1. Burke, Diane MS, RNC

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There is a significant nursing shortage in the United States, and few healthcare facilities have been immune to this phenomenon. Clearly, multiple strategies and innovative options must be developed to address this serious nursing issue. In my opinion, a well-designed flexible sign-on bonus program is one effective strategy to recruit high-quality registered nurses. Once they join an excellent healthcare team, the professional environment is an incentive to stay. Through effective strategic recruiting and planning, nursing leadership teams can successfully reverse a previously negative trend for recruiting, and more importantly, retaining RNs.


My facility currently employs 428 RNs to staff its 325-bed acute care facility. There are only 20 vacancies (<6% vacancy rate), and we have virtually eliminated use of agency nurses, but this was not always the case. Several years ago, we had a 40% turnover rate, with a vacancy rate approaching 20%, and had 80 agency nurses on staff. Between July 1999 and December 2000, however, we used a recruiting strategy primarily based on a lucrative recruiting sign-on bonus of $12,500. The bonus was disbursed as $5000 upon hiring, with the remainder distributed over a period of 36 months. Unfortunately, most RNs recruited under this plan did not remain with the organization, and turnover rates were extremely high in the 6 months following the initial disbursement. This plan resulted in RNs joining the staff simply for the financial incentive, without a stake in the success of the organization or support of the hospital's mission and vision.


Subsequently, we developed a recruiting strategic plan (referred to as the "Recruiting Cafeteria Plan") that continued to use a sign-on bonus, but not exclusively. It now emphasizes employee retention and organization mission. The strategic plan involves a new compensation structure, behavioral-based interviewing, increased local and regional graduate nurse recruiting, and a sign-on bonus with a "back-loaded" disbursement structure. RNs are given the opportunity to select one of the programs from the Recruiting Cafeteria Plan; these include employer-assisted housing, rental assistance, sign-on bonus, internship or short-term employment agreements. Relocation assistance up to $3000 is included. Sign-on bonuses range from $5000 to $7000 depending on other aspects of the plan that are chosen. If one of the plans with the sign-on bonus option is selected, the payments are distributed at 90 days, and again at 12, 24, and 36 months (as opposed to initially upon hiring). As another option in the cafeteria plan, we continue to participate in a collaborative venture with Fannie Mae, which assists RNs with down payment and closing costs in the purchase of a new home in the community. To date, this program has assisted 12 RNs, of which 11 remain employed with us. Conceptually, the employee has community ownership as a result of purchasing a home in the community in which he/she is employed. Rental assistance programs include a lease deposit of $500 and $200 per month for 1 year. Deposits for utilities (water, electricity, and gas) up to $200 can also be provided. Payments for a week of temporary housing while locating property to purchase or rent are also offered. New graduate nurses who are recruited from outside the region are provided housing for the first 90 days.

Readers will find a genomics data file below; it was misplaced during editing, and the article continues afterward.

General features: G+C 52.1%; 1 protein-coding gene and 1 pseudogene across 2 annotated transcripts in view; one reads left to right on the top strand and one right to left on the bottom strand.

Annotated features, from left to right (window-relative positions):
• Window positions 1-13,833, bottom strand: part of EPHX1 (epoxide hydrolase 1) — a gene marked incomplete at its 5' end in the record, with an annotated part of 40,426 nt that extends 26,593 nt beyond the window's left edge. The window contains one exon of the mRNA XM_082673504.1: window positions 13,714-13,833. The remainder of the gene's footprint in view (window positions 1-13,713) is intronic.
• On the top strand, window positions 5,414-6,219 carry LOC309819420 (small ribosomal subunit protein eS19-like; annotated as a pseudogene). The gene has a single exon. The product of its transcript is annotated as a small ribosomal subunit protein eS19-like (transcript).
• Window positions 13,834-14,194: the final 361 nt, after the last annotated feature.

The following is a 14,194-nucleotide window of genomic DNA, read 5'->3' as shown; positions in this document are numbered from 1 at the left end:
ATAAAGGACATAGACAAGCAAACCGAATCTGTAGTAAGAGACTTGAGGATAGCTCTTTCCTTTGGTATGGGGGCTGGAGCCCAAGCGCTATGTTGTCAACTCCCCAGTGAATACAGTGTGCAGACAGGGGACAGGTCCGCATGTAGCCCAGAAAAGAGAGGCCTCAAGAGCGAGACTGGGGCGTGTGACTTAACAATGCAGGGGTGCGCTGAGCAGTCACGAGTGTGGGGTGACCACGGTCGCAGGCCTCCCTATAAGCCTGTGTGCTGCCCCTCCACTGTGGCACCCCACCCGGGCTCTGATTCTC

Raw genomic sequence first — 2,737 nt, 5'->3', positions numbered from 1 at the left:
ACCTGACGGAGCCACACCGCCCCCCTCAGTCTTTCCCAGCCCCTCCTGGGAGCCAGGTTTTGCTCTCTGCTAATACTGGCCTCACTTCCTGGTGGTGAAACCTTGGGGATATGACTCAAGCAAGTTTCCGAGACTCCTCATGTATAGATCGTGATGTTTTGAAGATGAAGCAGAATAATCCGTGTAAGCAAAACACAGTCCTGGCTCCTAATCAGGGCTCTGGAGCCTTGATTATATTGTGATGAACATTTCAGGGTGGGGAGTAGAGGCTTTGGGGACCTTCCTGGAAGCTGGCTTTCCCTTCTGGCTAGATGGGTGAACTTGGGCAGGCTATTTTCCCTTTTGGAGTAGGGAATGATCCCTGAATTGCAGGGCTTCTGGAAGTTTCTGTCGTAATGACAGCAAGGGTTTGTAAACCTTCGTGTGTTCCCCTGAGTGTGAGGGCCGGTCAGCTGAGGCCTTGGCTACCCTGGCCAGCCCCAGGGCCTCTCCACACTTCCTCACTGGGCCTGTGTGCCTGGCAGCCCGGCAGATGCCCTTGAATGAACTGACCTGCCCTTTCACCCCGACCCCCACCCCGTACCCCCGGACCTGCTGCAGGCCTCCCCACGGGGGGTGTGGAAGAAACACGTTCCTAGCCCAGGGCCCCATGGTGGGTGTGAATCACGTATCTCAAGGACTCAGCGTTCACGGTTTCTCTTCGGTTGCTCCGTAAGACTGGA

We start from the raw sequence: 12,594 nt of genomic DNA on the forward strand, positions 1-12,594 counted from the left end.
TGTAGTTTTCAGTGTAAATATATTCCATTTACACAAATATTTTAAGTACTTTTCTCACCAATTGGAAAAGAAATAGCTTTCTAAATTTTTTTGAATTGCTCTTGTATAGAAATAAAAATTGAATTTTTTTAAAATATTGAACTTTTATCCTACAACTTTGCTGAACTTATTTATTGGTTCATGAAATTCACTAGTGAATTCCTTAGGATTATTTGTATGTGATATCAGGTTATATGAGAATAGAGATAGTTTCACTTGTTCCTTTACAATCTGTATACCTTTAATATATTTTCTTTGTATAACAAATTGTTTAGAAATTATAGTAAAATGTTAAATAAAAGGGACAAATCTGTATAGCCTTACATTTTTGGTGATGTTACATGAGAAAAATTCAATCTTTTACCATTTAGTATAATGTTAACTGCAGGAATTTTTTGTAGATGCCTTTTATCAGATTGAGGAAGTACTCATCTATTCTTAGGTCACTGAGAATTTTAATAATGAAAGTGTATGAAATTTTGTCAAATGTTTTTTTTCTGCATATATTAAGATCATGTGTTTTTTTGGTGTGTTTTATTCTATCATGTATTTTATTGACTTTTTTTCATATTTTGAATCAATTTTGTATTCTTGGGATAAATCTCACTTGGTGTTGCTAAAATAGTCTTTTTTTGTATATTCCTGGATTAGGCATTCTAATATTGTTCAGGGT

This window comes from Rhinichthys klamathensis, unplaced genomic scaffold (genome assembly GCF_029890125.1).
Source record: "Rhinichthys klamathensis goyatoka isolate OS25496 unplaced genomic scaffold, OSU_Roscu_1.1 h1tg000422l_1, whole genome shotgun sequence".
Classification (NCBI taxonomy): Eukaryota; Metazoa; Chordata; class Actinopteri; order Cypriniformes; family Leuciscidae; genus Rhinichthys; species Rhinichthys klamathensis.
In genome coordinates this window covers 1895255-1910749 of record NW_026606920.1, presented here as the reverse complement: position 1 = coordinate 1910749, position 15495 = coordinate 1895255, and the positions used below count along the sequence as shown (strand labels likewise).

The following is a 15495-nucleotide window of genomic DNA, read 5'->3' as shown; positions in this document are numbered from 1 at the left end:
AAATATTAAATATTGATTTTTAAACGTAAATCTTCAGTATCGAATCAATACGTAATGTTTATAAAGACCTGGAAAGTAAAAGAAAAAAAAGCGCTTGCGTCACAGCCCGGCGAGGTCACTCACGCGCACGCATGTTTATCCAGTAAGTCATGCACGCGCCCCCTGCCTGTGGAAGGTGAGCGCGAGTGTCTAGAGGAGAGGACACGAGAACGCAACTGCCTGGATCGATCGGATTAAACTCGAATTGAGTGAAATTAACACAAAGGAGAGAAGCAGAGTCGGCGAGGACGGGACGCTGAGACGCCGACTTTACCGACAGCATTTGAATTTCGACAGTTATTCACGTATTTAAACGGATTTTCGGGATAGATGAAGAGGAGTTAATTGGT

The components of the plan are designed to make it easier to relocate to our community, and decrease the burden of finding housing immediately before exploring the community and having the ability to choose a more permanent place to live. In addition to long-term recruitment strategies, we also developed an innovative approach to fill other vacancies. The "Winter Texan RN" program was designed to attract experienced nurses to commit to a 13- to 26-week contract. The Winter Texan nurses are provided housing for the length of their contract and a significant hourly wage.


Our recent data indicate this new approach to identifying and recruiting RNs has resulted in a substantial decrease in RN turnover and vacancy rate. Based on the overwhelming success of our program, I would have to say that sign-on bonuses as part of a comprehensive recruitment strategy can work quite well. A facility with excellent healthcare and a professional work environment will contribute to recruited nurses staying long after the sign-on bonus period has elapsed, but the sign-on bonus is a significant motivator in getting qualified nurses in the door.